Tickets for the event at the Abbey were allocated by ballot. A team was responsible, in a period of only a few days, for dealing with callers and correspondence from ‘in all cases bereaved parents or widows who were labouring under deep emotion’, before allocating the tickets.
Applications exceeded 15,000, despite the short amount of time between the ballot opening and the event itself. Tickets were open to three categories of people: women who had lost a husband and one or more sons; mothers who had lost an only son or all sons; and widows. Nearly 100 applications were received from those who fell into the first category, and over 7,500 were received by mothers who had lost an only son or all or their sons (WORK 20/1/3).
The event itself was carefully choreographed, as the funeral procession was to form at Victoria Station, taking a route through Grosvenor Gardens, Grosvenor Place, the Wellington Arch, Constitution Hill, The Mall, the Admiralty Arch, Charing Cross, and to the Cenotaph. Here they would be met by the King who would unveil the Cenotaph while Big Ben was striking the hour of 11.00. This would be followed by a two-minute silence, and a procession to Westminster Abbey, with the Coffin followed on foot by the King and his entourage. The former was keen to express that this would take place (and without the use of umbrellas) even if the weather was unfavourable.
The troops detailed to process with the Coffin were the 3rd Battalion, Coldstream Guards. Members of the other Guards regiments of the British Army formed the band, and the mourners lining the route were to consist of 828 all ranks from the Royal Navy, Army, and Royal Air Force, in addition to 400 representatives of various ex-Service Men’s organisations, as well as 100 recipients of the Victoria Cross. Once at the Abbey the ceremony and burial was to commence (WO 32/3000).
On the day, everything went to plan broadly as had been outlined. Ex-service personnel, wives and widows were accommodated for, and the Coffin of the Unknown Warrior reached its destination. On its departure from Boulogne, Field Marshal Ferdinand Foch, the French former Supreme Allied Commander during the First World War, ‘entirely on his own initiative’ paid farewell to the coffin as it was embarked on HMS Verdun.
In the following year, in the lead up to Armistice Day, the United States presented the Unknown Warrior with the Medal of Honor, its highest award for valour, while the American Unknown Soldier (and by this time other nations had adopted a similar approach, most notably France and Belgium) was reciprocally awarded the Victoria Cross (WO 32/4996A).
Eventually the tomb of British Unknown Warrior was to be capped with black Belgian marble stone, and remains the only tombstone in Westminster Abbey on which it is forbidden to walk.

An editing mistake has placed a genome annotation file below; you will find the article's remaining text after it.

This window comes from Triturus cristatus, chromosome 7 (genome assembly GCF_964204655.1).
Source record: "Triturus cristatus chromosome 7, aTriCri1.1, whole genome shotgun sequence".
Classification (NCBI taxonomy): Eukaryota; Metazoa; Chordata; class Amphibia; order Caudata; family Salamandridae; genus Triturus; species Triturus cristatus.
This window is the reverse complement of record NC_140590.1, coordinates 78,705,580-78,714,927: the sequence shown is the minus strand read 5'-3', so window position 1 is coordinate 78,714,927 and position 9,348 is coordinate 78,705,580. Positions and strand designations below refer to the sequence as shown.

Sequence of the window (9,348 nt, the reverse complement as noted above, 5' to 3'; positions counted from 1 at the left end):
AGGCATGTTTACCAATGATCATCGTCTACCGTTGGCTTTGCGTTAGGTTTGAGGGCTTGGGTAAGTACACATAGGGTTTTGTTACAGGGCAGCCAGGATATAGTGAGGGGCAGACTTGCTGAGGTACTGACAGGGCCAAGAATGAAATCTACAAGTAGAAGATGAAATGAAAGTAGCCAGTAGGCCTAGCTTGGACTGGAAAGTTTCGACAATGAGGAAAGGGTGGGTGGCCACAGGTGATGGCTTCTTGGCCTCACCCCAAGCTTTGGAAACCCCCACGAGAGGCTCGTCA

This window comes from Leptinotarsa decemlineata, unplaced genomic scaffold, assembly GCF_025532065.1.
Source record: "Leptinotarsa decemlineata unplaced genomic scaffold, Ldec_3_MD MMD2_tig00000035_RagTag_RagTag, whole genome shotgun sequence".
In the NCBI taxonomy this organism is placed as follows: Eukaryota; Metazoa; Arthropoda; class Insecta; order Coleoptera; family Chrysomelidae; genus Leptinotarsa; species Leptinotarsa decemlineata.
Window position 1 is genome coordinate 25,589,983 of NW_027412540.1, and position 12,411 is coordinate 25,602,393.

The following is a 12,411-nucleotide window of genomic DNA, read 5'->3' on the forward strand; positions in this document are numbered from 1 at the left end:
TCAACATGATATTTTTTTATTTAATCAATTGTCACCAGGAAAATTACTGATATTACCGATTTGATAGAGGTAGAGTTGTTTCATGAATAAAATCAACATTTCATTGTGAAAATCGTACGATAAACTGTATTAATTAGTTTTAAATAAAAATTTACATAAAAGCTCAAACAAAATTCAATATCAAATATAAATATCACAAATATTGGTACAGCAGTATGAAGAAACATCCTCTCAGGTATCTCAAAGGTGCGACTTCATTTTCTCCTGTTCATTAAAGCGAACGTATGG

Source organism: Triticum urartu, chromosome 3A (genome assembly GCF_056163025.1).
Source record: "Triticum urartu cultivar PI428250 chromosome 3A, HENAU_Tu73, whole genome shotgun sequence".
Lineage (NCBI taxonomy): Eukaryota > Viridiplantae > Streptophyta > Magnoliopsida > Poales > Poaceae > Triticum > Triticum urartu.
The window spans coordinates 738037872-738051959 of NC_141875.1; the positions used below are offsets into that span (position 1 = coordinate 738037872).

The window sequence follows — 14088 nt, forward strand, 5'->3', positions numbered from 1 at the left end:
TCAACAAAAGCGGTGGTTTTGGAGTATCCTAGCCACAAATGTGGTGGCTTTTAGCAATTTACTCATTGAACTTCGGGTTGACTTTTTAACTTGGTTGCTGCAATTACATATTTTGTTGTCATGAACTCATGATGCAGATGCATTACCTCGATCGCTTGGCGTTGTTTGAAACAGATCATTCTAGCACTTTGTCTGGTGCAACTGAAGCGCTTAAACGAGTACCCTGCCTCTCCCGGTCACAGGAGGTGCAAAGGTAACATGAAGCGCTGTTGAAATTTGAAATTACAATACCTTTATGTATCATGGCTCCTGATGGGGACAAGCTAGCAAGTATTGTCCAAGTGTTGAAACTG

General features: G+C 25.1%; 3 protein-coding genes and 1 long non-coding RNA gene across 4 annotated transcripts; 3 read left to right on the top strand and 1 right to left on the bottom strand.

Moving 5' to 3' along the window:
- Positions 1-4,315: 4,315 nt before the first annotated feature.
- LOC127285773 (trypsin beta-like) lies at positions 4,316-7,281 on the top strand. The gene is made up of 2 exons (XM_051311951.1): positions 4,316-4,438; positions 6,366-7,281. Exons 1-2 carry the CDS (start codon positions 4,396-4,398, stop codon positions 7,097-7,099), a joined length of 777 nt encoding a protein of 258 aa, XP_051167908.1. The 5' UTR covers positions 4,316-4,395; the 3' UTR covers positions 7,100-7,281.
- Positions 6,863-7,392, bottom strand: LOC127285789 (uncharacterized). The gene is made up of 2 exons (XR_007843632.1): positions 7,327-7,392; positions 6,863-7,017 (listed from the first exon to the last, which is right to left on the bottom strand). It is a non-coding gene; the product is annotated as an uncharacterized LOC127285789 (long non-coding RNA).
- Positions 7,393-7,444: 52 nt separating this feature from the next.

A fascinating insight to the topic.
Wow, that description, supported by the documents, really felt like being there. God bless all who served, especially the ones represented by that unknown soldier.
Excellent research and presentation. Thank You
How extraordinary. How Poignant. Thank you.
No words,just Thank You.
I admire also how graves of unknown soldiers all over the world are maintained.
I found the article very thoughtful and precise I agree with the above comments form the people before me my grandfather fought in WW1 not as a soldier but as a medic, He and all others who fought that dreadful war were all damaged in some way and had no medical help at all, as we had not worked out that fighting men need care and compassion. I have stood in many military and civilian cemeteries around the world taking part in the Remembrance Service. One of the most moving in the centre of Jakarta where men of 80 plus years are buried beside 14 year old boys. It is called The Tea Planters Graveyard we were all handed crosses to put by a grave, slightly odd with the manic traffic noise in the background. We owe all the people that served our country a huge thank you all.
What an interesting article. Amazing attention to detail and makes one feel very British. Very well put together.
Thank you for this amazing insight into the history of the Unkown Soldier.
Really interesting. Thanks so much for this informative article.
The story of the ‘Unknown Warrior’ is a very moving story. I read some time ago that the train carrying the coffin was forced to slow down because of the thousands of people lining the tracks, I supose that all were thinking that the soldier could be of my family, in fact he could have been my great-uncle.
Very very interesting. I did not no any of the details. A wonderful gesture to bring a soldier to be laid to rest in the country he and many others went to fight for. R.I.P
Thank you so very much for the remembrance.
Readers of this very interesting post may like to know that Imperial War Museums has film of the Unknown Warrior journey onto HMS Verdun at Boulogne, the passage across the Channel, arriving at Dover and then part of the procession to Westminster Abbey. Also shown is the unveiling of the Cenotaph in Whitehall.